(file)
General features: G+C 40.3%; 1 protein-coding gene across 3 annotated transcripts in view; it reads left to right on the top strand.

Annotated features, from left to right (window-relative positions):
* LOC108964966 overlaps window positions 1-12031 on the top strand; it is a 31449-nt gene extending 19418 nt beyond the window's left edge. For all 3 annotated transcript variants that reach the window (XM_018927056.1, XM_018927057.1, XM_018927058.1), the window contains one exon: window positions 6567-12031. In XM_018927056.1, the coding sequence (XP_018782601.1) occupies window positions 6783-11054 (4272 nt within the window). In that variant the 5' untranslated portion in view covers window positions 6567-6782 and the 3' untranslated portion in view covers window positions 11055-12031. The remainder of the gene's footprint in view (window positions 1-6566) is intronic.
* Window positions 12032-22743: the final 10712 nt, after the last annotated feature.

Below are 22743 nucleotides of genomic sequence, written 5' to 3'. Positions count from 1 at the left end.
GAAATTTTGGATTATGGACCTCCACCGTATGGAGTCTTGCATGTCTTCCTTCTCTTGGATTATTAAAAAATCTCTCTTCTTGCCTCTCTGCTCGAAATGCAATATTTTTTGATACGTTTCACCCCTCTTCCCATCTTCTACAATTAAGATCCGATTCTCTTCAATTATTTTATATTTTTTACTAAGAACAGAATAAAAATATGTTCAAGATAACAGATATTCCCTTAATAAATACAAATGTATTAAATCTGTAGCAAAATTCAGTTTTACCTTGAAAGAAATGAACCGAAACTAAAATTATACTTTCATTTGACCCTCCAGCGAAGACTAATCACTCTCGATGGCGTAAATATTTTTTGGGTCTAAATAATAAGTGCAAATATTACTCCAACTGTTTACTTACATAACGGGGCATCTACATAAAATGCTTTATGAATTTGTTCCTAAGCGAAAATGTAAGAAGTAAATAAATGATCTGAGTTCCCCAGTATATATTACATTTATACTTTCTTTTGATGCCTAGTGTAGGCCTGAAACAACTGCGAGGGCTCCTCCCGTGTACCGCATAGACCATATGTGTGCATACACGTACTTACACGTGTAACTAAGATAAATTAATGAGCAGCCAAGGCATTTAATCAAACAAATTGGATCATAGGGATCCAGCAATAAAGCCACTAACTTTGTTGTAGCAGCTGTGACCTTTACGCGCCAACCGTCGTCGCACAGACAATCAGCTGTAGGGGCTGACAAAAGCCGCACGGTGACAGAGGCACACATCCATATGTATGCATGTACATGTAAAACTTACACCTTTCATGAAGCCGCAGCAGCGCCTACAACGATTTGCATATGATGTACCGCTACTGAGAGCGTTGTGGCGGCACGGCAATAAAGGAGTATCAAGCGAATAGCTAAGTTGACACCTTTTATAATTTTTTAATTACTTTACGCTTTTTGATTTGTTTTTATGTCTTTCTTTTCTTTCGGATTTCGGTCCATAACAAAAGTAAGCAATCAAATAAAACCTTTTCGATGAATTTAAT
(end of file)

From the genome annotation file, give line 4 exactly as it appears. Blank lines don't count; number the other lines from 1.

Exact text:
* Window positions 12032-22743: the final 10712 nt, after the last annotated feature.